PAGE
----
If it were possible to call in loans in india and reduce (viii

Weguelin says: ‘If the amount of the reserve kept by the Bank of England be contrasted with the reserve kept by the joint stock banks, a new and hitherto little considered source of danger to the credit of the country will present itself. If the cash balances in London are not sufficient to stand the drain on them, gold at the Bank of England may be “un–earmarked” and placed to the Secretary of State’s current account, rupees in India being transferred at the same time from the Government balances to the silver portion of the Paper Currency Reserve—the reverse process from that which has been described already as the result of exceptionally large sales of Council Bills.

. As a Bill to amend this Act has been to the front for some time, discussion has naturally centred round the question whether this opportunity should not be taken of introducing some suitable restrictions relating specifically to Banks. It is painful to have to doubt of the continuance of such a class, and yet, I fear, we must doubt of it. ) It leads also to a want of elasticity in the system, since in modern conditions this elasticity is most commonly provided by exactly that co–operation between banking and note issue which is lacking in India.

The Bank of England could not sell ‘securities,’ for in an extreme panic there is no one else to buy securities.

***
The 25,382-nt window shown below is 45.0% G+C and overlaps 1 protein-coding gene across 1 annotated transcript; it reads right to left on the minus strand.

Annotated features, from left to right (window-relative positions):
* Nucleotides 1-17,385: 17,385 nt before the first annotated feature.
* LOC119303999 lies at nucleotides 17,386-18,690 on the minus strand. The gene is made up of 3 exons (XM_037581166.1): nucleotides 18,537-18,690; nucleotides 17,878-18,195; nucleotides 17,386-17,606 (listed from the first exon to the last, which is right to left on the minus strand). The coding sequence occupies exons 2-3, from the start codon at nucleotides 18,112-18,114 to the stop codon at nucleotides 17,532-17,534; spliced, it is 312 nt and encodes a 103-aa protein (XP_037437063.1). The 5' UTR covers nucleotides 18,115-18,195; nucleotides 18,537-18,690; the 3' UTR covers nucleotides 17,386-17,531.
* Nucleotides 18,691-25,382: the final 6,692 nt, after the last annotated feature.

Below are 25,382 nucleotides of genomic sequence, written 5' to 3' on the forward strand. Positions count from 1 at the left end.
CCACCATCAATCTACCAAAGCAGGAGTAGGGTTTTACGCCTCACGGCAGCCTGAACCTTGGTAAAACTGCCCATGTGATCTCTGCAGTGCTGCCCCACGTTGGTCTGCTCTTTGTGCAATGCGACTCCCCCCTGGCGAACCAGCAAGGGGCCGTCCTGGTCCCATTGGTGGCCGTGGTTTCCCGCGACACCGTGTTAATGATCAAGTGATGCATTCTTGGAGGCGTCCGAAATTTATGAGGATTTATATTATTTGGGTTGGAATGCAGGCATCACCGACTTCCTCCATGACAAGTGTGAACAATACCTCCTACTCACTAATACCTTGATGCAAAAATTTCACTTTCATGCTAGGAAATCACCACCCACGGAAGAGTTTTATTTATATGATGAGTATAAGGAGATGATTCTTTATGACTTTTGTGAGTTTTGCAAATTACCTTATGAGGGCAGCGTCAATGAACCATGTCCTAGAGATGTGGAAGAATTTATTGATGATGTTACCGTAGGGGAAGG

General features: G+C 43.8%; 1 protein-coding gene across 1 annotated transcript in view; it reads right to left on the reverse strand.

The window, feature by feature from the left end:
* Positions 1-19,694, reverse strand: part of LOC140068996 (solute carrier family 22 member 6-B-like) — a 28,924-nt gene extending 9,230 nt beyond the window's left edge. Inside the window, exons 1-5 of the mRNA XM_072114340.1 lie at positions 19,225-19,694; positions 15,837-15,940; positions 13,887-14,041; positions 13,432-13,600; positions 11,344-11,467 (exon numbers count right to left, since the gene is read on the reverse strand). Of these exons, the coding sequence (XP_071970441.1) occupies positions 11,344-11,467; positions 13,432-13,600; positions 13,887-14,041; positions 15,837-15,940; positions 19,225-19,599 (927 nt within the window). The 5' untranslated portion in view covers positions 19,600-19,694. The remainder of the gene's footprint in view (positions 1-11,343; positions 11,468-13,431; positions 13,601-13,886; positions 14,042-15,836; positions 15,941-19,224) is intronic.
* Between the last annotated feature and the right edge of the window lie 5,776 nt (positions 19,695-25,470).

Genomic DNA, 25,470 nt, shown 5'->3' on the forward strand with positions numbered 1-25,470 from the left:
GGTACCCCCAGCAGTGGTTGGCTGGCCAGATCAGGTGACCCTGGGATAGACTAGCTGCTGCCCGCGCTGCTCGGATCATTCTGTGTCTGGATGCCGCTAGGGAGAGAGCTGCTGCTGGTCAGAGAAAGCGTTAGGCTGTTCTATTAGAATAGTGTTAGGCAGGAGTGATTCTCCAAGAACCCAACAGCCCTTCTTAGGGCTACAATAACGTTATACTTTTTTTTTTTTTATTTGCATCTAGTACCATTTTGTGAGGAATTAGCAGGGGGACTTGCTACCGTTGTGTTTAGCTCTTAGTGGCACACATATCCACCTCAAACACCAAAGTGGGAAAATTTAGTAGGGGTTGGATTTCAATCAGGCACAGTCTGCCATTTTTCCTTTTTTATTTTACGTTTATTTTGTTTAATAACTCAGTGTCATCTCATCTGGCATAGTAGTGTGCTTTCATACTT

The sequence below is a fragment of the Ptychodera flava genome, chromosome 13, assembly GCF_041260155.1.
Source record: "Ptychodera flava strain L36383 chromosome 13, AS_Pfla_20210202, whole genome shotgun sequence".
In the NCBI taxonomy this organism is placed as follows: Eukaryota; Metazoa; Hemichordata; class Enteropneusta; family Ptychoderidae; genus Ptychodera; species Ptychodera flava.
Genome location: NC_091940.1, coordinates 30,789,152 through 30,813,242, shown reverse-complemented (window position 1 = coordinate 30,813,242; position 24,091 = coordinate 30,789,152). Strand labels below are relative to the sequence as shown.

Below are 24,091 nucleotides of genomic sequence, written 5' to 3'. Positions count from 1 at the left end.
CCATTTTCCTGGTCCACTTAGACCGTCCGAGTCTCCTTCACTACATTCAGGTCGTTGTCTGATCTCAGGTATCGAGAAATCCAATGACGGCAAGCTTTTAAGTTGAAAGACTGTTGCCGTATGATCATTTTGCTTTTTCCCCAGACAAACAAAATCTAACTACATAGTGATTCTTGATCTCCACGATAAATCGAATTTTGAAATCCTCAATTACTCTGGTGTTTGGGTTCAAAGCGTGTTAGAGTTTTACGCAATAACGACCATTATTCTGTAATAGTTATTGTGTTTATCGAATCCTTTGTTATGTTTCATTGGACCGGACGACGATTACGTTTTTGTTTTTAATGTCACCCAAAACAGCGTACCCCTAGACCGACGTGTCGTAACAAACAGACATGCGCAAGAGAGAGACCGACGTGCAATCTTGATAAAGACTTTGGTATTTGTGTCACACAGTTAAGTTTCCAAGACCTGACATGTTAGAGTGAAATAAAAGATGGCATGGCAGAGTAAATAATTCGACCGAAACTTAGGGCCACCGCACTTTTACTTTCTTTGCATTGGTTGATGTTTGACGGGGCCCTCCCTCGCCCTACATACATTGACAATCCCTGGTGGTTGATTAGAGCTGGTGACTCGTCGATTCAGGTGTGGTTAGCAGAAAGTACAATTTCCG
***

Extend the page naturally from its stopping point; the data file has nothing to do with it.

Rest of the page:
By the end of February 1913, the total Government Balances in India had risen to £17,400,000, and the end of March to £19,300,000, of which £8,000,000 lay in the Reserve Treasuries. What is wanted at the Bank is not a new clerk to the directors–they have excellent clerks of great experience now–but a permanent equal to the directors, who shall be able to discuss on equal terms with them the business of the Bank, and have this advantage over them in discussion, that he has no other business than that of the Bank to think of. 3–29/32d. If the Bank had not made loans to the Government, which we should now think dubious, the Bank would not have existed, for the Government would never have permitted it. Two points connected with the above may be emphasised before we pass on to the statistical problem. Given the wholesale price of most articles, you can commonly tell their retail price.

But it will be well to say a few words at once with a view to avoiding misunderstandings on two points. │. Now, the only source from which large sums of cash can be withdrawn in countries where banking is at all developed, is a ‘bank reserve. Our friends whispered about that we were acting quite in a different manner from that in which Mr.

First, it will be useful to have before us the statistical information referred to above:— ┌──────────┬────────────┬────────────┬───────────┬─────────┬──────────┐ │ │ (1)=(2)+(3)│ (2) │(3)=(4)+(5)│ (4) │ (5) │ │ │ │Net Addition│ │ │ │ │ │ │ to Gold │ Net │ Net │ Net │ │ │Net Addition│ in Paper │ Addition │Addition │ Addition │ │ │to Stock of │ Currency │ to Stock │ to │ to │ │ │ Gold:— │ Reserve │ of │ Bullion │Sovereigns│ │ │ Imports – │ and │ Gold │ in Hands│ in │ │ │ Exports + │ Treasuries.

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